Significant 2003 transactions included a 331,000-square-foot ProLogis building leased to Plastech, an auto parts manufacturing firm, and a 231,000-square-foot First Industrial facility leased to Derby City Warehousing. In addition, Circuit City elected to place a 562,000-square-foot distribution center back into service after previously offering it for sublease. Construction completions for 2003 exceeded 1 million square feet, which increased the overall vacancy rate only slightly to 9 percent at year-end. Warehouse-distribution vacancies are expected to decline throughout 2004 as the economic recovery strengthens and net absorption accelerates. As a result, we expect rental rates in the bulk market to recover somewhat along with net absorption. For those tenants able to make a commitment, the next six months should offer attractive opportunities that may slip away by mid-2004.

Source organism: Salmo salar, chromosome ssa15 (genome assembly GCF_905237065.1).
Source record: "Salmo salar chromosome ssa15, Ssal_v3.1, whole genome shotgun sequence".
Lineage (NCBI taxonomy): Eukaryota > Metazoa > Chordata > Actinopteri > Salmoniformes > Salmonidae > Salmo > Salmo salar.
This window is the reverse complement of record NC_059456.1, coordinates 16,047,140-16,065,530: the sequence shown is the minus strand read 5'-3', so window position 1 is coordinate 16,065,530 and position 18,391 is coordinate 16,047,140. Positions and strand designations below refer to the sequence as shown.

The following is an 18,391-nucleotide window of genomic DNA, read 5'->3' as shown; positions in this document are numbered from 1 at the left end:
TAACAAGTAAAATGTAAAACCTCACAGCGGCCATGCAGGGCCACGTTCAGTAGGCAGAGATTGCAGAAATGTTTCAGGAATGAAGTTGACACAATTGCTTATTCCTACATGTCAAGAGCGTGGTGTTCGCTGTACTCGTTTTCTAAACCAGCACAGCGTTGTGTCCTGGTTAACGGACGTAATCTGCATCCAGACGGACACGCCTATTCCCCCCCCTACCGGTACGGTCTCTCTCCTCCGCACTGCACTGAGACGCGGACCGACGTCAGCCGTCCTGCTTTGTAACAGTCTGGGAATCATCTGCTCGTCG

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Continued softness in the office market discouraged investor interest in large multi-tenant product. Average cap rates drifted higher in both the CBD and suburban markets as the jobless recovery undermined demand and forced vacancy rates up throughout the year. As a result, several portfolio offerings were withdrawn from the market during 2003, including a 700,000-square-foot Class A office tower in the heart of the CBD. While most office product is relatively well occupied, the lack of meaningful absorption has forced potential buyers to discount prices to compensate for rollover risk, higher than usual vacancies and limited upside potential in the near term. At the same time, low interest rates have improved performance of otherwise marginal properties.